“I suppose it’s reassuring to some people,” Brough explained. “A lot of anime and gaming fans might not always be the most social types, so one thing that Con-Jikan focuses on is being a safe, welcoming environment for people no matter their fandom, no matter how shy or outgoing they are.” Brough himself, an avid gamer growing up, found it to be a largely solitary activity. It wasn’t until his first year of college, when his roommate introduced him to anime (via “Bleach”)—which he took to enthusiastically—that he discovered a community around his nerdier tendencies. In turn, the people he connected with exposed him to all sorts of new anime, as well as things like tabletop board games—a newer passion for Brough. Beyond his immediate experience, he sees a large intersection in the interests of gamers of all stripes and anime fans. “The problem is there aren’t a lot of events like ours where the community can come together and see each other all in the same place,” he emphasized. “Everyone engages with anime and gaming … on their own terms, so what we want to do is bring that enthusiasm for the subject matter and give people a specific weekend to come nerd out and see just how many other anime and gaming fans there are here locally.”

Much aligned with the idea of connection that is so inherent to Con-Jikan is the tradition of wearing identifying badges, indicating one’s interests and fandoms. “When people see each other, the first thing they look at is the other person’s badge. If that person’s badge shows a common interest, then that’s an excellent jumping off point for conversation, connection and potentially a new friendship,” Brough explained.

And the good news is, it’s easier than ever to join the party. “There has been a growing acceptance of anime as a legitimate medium over the last several years,” Brough explained. That, coupled with the rising popularity of simulcasting (the release of anime simultaneously in Japan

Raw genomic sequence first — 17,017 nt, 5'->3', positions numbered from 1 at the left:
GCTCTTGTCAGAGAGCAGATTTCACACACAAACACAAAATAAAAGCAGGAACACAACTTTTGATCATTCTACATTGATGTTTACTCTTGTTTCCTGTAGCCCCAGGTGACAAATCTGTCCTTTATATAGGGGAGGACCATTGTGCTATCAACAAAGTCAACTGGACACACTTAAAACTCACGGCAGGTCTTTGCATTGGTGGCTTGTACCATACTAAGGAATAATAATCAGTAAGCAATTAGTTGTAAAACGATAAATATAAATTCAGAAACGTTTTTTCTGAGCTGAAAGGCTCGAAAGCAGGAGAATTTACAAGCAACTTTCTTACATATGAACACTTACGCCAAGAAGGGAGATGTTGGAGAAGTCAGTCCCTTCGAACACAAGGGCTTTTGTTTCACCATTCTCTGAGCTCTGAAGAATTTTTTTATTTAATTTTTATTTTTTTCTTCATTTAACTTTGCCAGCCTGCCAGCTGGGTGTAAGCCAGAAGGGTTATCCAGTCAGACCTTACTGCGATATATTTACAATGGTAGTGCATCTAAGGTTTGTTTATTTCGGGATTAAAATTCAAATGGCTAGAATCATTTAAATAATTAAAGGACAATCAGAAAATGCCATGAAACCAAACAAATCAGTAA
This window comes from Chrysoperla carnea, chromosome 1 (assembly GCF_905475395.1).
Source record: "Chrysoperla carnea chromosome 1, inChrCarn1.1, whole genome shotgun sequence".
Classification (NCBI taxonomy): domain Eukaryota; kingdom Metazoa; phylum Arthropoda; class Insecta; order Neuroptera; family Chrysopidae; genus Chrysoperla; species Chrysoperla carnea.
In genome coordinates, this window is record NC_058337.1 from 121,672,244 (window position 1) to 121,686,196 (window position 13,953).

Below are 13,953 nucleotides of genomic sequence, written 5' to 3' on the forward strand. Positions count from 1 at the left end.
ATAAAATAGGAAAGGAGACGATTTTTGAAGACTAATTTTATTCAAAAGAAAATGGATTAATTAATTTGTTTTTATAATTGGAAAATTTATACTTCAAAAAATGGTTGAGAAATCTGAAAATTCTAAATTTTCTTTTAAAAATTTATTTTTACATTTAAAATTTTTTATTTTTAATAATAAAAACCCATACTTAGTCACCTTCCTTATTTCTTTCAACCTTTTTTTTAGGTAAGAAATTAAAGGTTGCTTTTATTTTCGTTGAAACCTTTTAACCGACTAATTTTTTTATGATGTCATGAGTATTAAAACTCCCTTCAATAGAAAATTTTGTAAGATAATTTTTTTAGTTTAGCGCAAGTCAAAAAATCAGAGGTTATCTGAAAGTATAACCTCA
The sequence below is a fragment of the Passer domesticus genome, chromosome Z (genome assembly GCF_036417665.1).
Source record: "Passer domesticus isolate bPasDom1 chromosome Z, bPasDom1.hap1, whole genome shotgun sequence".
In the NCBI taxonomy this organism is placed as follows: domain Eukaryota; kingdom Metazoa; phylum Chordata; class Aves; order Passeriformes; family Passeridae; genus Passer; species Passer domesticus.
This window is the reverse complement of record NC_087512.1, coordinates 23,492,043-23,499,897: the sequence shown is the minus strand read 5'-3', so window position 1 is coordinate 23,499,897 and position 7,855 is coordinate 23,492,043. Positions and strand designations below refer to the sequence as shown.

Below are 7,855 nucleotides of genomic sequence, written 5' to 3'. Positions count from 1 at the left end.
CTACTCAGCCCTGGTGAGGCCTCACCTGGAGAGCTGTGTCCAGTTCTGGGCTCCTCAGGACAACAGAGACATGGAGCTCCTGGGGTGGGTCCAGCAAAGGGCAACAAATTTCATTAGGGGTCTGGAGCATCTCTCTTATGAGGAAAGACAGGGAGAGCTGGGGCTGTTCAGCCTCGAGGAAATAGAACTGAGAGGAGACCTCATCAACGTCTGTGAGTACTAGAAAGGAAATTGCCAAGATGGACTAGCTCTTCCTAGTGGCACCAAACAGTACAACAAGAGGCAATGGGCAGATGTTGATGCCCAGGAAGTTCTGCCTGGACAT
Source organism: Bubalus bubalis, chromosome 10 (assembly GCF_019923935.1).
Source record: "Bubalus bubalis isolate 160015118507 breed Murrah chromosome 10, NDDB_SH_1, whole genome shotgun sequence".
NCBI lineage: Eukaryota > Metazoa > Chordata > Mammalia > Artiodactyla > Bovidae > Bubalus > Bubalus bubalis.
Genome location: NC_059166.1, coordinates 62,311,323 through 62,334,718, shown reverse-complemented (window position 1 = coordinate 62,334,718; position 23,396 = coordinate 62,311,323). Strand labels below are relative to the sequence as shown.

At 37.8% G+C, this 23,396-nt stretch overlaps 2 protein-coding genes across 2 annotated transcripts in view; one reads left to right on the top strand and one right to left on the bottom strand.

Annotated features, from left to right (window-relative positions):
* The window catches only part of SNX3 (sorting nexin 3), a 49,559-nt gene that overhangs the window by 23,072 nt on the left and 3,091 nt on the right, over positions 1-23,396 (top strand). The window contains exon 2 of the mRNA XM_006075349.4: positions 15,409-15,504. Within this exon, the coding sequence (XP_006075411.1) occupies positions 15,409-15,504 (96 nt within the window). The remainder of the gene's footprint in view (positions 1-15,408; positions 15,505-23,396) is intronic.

and the US) has made accessing the medium painless—no suffering through fan subs or plundering the deep web for bootlegs. “I think as a result of that, the anime community here in the US has grown considerably and anime conventions, too. … There’s now common-ness to watching ‘Yu-Gi-Oh!’ or ‘Pokémon.’ There are a lot of fans, they want to meet other people who are into it.” Brough paused before adding, “And people who are into it, are into it in a big way, right?” I nodded in agreement, because, even to these rather uninitiated eyes, this seems to be true. This enthusiasm is largely evidenced by the proliferation of cosplay, and at Con-Jikan, there are plenty of opportunities to, as Brough said, “wear your heart on your sleeve.”

Cosplay is just one more avenue to finding community rallied around the medium, and ultimately to enjoy yourself with those newfound friends. As Brough so aptly summed it up, “No matter what kind of fan you are, Con-Jikan has something to offer you.” And that makes the investment in a $40 all-weekend pass, or a one day pass for as little as $25 well worth it. Find tickets at the door, or online at

XYZ Snapper